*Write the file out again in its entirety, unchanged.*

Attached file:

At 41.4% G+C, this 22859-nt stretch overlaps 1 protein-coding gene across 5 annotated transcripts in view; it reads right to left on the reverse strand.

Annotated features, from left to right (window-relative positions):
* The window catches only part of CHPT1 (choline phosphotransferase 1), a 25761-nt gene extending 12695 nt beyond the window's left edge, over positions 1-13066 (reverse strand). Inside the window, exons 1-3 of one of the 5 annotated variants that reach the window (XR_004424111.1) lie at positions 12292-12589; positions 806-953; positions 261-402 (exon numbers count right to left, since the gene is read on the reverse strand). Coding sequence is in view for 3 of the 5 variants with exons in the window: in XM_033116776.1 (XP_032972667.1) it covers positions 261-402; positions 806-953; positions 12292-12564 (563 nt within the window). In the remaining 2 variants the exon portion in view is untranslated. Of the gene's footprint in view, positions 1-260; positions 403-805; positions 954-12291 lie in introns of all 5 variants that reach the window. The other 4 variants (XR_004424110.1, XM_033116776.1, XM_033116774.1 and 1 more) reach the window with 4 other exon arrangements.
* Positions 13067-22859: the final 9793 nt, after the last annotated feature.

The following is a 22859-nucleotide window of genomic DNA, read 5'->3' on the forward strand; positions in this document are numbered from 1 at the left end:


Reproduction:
At 41.4% G+C, this 22859-nt stretch overlaps 1 protein-coding gene across 5 annotated transcripts in view; it reads right to left on the reverse strand.

Annotated features, from left to right (window-relative positions):
* The window catches only part of CHPT1 (choline phosphotransferase 1), a 25761-nt gene extending 12695 nt beyond the window's left edge, over positions 1-13066 (reverse strand). Inside the window, exons 1-3 of one of the 5 annotated variants that reach the window (XR_004424111.1) lie at positions 12292-12589; positions 806-953; positions 261-402 (exon numbers count right to left, since the gene is read on the reverse strand). Coding sequence is in view for 3 of the 5 variants with exons in the window: in XM_033116776.1 (XP_032972667.1) it covers positions 261-402; positions 806-953; positions 12292-12564 (563 nt within the window). In the remaining 2 variants the exon portion in view is untranslated. Of the gene's footprint in view, positions 1-260; positions 403-805; positions 954-12291 lie in introns of all 5 variants that reach the window. The other 4 variants (XR_004424110.1, XM_033116776.1, XM_033116774.1 and 1 more) reach the window with 4 other exon arrangements.
* Positions 13067-22859: the final 9793 nt, after the last annotated feature.

The following is a 22859-nucleotide window of genomic DNA, read 5'->3' on the forward strand; positions in this document are numbered from 1 at the left end: